Alabama is not used to sitting out the College Football Playoff that determines each season’s national champion. In fact, last year was the first since the current four-team playoff format was introduced in 2014 that the Crimson Tide were not part of the CFP party.
Regular-season losses last season to eventual national champion LSU and archrival Auburn doomed Bama’s chances for another national championship — which since 2009 has really been the only yardstick by which the program’s seasons are measured. Alabama won five titles in 11 seasons under Nick Saban from 2009 through 2017. Not even a 35–16 win over Michigan in the Citrus Bowl could lessen the disappointment of missing out on the CFP last year.
Now, though, Alabama seems well-positioned to make a return this season. The Tide return one quarterback in Mac Jones who showed promise and gained valuable experience last year, with another promising QB, five-star recruit Bryce Young, waiting in the wings. Running back Najee Harris returns for his senior season with his sights set on possibly contending for the Heisman Trophy. There is no shortage of playmakers on both sides of the ball.
More than anything, Alabama is hungry and hurting from last year’s failure to reach the CFP. That has provided the Tide with plenty of motivation to make it back to college football’s Final Four this year.
Previewing Alabama's Offense for 2020
Perhaps no single player on the Alabama roster benefited more from the cancellation of spring practice and offseason team workouts than Jones. Despite the fact that he gained valuable experience by filling in extensively for the injured and now-departed Tua Tagovailoa at quarterback last season, he was expected to be pushed for the starting job by Young, who has the potential to be more of a dual threat. Now Jones’ experience from last season as a sophomore — when he appeared in 12 games, including four starts and six games in which he attempted 10 or more passes — looms more valuable than ever.
Whoever emerges as the QB, he will be handing the ball off — a lot — to Harris, who decided to return for his senior season and immediately became part of the preseason Heisman conversation. In addition to being a punishing runner, he is a capable receiver out of the backfield, having scored a combined 20 rushing and receiving touchdowns a year ago (13 on the ground and another seven through the air). At 6'2" and a solid 230 pounds, Harris reminds offensive coordinator Steve Sarkisian of many of the great running backs of Alabama’s past, such as Derrick Henry. “He’s just a big, tough, physical runner,” Sarkisian says.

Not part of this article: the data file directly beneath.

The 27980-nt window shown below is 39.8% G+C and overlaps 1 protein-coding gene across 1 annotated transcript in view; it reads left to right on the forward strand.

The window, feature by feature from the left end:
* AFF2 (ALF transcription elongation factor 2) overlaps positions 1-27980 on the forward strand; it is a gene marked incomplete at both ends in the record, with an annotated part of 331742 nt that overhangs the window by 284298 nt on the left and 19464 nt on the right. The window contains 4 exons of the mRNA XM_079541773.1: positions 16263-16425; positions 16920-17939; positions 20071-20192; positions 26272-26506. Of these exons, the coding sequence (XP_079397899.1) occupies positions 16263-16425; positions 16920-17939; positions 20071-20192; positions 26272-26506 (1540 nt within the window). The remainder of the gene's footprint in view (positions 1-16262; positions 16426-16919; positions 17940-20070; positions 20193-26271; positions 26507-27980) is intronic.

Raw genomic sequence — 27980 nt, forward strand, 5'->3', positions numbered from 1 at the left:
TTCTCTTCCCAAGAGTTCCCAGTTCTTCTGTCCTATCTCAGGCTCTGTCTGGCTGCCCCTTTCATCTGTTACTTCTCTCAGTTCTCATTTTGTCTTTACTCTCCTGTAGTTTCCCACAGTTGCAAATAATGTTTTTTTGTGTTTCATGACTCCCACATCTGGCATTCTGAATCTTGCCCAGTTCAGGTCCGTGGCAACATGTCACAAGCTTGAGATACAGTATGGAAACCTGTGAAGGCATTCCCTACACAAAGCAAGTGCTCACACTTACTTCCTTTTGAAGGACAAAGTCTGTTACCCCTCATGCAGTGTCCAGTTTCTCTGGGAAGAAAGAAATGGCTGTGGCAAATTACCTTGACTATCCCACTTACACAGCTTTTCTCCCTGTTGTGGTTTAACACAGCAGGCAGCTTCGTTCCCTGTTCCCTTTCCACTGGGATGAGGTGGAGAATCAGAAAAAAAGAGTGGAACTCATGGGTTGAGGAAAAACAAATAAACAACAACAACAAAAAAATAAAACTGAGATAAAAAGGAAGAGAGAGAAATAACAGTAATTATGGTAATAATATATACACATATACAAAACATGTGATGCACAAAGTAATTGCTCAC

Then there is the usual stable of big-play receivers, led by returners DeVonta Smith (team-high 1,256 receiving yards and 14 touchdowns last year) and Jaylen Waddle (33 catches, 560 yards, six touchdowns). Four of five starters return on the offensive line, so that also should be one of the team’s strengths.
Previewing Alabama's Defense for 2020
Injuries really hurt the Tide last season, especially on the defensive line and at linebacker. If 6'5", 292-pound LaBryan Ray, who missed the final 10 games after suffering an early-season foot injury vs. South Carolina last year, can return and stay healthy along with nose tackle DJ Dale (missed last three games with a lower-body injury), it should help tremendously. The linebacker corps is deep and talented, with the hoped-for return of Dylan Moses from the knee injury that kept him out all last season looming as one of the keys to the entire unit being better at stopping the run. Last year, the Tide surrendered 279 yards rushing vs. Ole Miss, 188 vs. Mississippi State, 181 in the loss to Auburn, and 166 (plus three rushing touchdowns) in the loss to LSU.
The secondary will be young and inexperienced, possibly making the back end vulnerable to some big plays early on. The opener vs. USC will be a test for this unit.
Previewing Alabama's Specialists for 2020
Waddle was the SEC Special Teams Player of the Year after leading the nation with a 24.4-yard average on punt returns, nearly four yards better than anyone else in college football. He’s explosive in the return game — on kickoffs as well as punts — if he gets his hands on the football. Also on the positive side, Ale Kaho blocked three punts last season and returned one for a touchdown. The rest of the news is not so great, as the Tide’s usually reliable kick-coverage teams had too many breakdowns last season and the field-goal and punting units struggled at times as well.
Don’t ever rule Alabama out of the national title contention talk. Jones has enough offensive talent around him that he should be a good fit at quarterback, as he is steady and makes few mistakes. Even if he stumbles or is injured, Young is an intriguing dual-threat prospect who over time is likely to be even better. The defense is a bigger question mark, but if the unit can avoid the kinds of injuries that hampered it last season, it should be much better at stopping the run and getting pressure on opposing quarterbacks. That in turn should help out the young secondary until it can round into shape. By playoff time, Alabama not only will likely be in the mix, but it also might even be the team to beat.